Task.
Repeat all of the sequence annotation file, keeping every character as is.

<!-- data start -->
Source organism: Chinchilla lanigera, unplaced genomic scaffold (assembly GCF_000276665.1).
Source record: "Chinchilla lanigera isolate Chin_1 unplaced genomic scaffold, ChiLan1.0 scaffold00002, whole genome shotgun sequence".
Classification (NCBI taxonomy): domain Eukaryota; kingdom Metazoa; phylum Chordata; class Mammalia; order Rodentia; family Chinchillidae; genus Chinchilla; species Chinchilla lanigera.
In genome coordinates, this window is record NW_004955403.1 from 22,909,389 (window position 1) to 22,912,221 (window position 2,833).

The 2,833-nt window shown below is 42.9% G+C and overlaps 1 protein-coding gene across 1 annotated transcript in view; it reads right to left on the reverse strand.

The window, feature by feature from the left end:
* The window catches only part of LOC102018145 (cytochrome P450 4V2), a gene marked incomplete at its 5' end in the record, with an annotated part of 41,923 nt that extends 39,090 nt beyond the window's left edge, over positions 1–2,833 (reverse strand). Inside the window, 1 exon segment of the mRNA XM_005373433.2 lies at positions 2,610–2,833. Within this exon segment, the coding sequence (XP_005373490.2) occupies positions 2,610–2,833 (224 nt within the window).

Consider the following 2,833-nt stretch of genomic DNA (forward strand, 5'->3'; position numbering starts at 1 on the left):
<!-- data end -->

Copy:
Source organism: Chinchilla lanigera, unplaced genomic scaffold (assembly GCF_000276665.1).
Source record: "Chinchilla lanigera isolate Chin_1 unplaced genomic scaffold, ChiLan1.0 scaffold00002, whole genome shotgun sequence".
Classification (NCBI taxonomy): domain Eukaryota; kingdom Metazoa; phylum Chordata; class Mammalia; order Rodentia; family Chinchillidae; genus Chinchilla; species Chinchilla lanigera.
In genome coordinates, this window is record NW_004955403.1 from 22,909,389 (window position 1) to 22,912,221 (window position 2,833).

The 2,833-nt window shown below is 42.9% G+C and overlaps 1 protein-coding gene across 1 annotated transcript in view; it reads right to left on the reverse strand.

The window, feature by feature from the left end:
* The window catches only part of LOC102018145 (cytochrome P450 4V2), a gene marked incomplete at its 5' end in the record, with an annotated part of 41,923 nt that extends 39,090 nt beyond the window's left edge, over positions 1–2,833 (reverse strand). Inside the window, 1 exon segment of the mRNA XM_005373433.2 lies at positions 2,610–2,833. Within this exon segment, the coding sequence (XP_005373490.2) occupies positions 2,610–2,833 (224 nt within the window).

Consider the following 2,833-nt stretch of genomic DNA (forward strand, 5'->3'; position numbering starts at 1 on the left):